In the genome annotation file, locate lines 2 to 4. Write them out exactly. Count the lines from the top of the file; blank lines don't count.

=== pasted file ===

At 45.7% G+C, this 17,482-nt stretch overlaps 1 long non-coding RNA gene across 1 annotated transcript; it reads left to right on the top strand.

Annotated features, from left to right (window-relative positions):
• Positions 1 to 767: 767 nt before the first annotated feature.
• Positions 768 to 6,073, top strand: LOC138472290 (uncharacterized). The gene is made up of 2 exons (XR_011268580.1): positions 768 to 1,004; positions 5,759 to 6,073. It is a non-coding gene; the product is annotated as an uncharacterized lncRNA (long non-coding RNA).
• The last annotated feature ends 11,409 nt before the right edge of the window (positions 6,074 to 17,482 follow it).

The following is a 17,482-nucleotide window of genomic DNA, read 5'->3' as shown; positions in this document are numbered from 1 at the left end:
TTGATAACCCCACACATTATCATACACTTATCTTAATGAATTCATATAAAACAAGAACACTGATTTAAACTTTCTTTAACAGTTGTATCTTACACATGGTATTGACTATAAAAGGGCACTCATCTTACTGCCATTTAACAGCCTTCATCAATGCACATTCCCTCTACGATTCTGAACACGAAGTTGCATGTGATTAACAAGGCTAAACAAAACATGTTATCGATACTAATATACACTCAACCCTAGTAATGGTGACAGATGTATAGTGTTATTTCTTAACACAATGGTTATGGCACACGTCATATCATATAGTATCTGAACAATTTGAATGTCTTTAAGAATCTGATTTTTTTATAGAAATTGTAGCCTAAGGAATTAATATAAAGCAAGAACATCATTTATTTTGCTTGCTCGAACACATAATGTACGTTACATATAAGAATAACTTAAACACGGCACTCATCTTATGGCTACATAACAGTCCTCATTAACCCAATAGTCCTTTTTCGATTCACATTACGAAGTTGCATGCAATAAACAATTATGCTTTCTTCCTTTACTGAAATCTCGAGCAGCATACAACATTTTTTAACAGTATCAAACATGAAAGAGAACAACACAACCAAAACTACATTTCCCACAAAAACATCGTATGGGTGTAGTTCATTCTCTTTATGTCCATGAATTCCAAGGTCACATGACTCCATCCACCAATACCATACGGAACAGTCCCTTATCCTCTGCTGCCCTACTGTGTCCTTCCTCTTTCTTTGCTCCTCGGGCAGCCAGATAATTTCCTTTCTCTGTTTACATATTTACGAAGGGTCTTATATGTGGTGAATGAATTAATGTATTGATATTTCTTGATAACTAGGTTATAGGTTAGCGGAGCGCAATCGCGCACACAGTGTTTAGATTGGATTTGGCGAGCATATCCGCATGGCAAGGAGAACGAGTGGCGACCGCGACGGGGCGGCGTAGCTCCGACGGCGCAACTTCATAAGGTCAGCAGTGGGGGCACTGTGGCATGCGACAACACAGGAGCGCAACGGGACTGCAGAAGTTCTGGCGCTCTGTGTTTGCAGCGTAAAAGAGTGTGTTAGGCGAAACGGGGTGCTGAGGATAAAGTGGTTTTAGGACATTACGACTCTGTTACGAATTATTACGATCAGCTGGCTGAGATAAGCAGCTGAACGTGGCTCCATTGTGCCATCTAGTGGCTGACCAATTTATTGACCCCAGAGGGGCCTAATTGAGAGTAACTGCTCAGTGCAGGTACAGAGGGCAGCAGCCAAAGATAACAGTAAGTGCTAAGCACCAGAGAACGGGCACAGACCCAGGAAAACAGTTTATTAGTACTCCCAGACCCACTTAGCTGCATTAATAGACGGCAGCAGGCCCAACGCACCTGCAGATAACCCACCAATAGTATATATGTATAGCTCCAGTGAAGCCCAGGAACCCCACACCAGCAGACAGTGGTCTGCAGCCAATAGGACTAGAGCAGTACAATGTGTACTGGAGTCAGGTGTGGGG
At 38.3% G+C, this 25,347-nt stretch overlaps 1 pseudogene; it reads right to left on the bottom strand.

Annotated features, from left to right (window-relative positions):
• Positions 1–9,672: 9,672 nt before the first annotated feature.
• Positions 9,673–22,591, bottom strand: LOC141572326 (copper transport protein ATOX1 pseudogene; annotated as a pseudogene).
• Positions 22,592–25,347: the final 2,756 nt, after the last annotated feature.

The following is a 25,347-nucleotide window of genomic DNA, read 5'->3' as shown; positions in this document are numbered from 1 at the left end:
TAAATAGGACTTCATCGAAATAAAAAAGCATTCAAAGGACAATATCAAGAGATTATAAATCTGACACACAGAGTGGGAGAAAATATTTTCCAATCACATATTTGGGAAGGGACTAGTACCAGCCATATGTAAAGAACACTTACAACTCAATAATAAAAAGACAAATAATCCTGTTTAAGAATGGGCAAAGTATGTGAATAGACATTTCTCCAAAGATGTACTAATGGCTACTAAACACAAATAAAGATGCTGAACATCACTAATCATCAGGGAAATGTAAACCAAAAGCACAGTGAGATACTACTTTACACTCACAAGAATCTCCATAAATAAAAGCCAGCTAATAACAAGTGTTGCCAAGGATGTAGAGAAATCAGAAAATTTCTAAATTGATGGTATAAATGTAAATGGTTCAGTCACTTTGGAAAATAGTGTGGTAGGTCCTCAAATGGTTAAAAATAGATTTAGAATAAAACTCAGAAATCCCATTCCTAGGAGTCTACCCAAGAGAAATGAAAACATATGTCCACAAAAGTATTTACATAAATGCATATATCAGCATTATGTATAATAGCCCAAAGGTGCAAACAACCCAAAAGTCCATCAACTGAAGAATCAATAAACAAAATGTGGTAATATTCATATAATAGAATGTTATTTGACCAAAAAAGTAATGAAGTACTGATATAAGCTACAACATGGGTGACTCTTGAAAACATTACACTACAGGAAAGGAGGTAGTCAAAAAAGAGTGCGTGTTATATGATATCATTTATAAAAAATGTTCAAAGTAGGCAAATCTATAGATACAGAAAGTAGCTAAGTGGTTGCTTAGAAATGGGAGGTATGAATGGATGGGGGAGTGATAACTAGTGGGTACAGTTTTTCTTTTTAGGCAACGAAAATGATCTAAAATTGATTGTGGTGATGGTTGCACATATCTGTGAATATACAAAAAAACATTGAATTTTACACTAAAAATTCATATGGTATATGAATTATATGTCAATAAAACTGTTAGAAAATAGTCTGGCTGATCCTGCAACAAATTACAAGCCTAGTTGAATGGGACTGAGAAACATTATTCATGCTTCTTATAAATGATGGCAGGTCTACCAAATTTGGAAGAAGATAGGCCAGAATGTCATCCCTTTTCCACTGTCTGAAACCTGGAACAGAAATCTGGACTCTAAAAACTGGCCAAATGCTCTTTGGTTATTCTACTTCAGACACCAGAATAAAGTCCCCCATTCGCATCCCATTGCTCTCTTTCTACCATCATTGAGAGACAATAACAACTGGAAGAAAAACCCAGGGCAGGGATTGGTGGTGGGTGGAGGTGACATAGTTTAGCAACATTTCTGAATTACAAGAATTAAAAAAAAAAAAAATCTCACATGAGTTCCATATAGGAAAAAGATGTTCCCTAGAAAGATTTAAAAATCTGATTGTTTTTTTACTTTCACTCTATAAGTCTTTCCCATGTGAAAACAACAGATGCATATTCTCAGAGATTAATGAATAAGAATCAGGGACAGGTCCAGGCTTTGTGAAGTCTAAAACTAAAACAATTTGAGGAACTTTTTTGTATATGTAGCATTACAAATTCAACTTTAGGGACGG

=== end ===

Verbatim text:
Annotated features, from left to right (window-relative positions):
• Positions 1 to 767: 767 nt before the first annotated feature.
• Positions 768 to 6,073, top strand: LOC138472290 (uncharacterized). The gene is made up of 2 exons (XR_011268580.1): positions 768 to 1,004; positions 5,759 to 6,073. It is a non-coding gene; the product is annotated as an uncharacterized lncRNA (long non-coding RNA).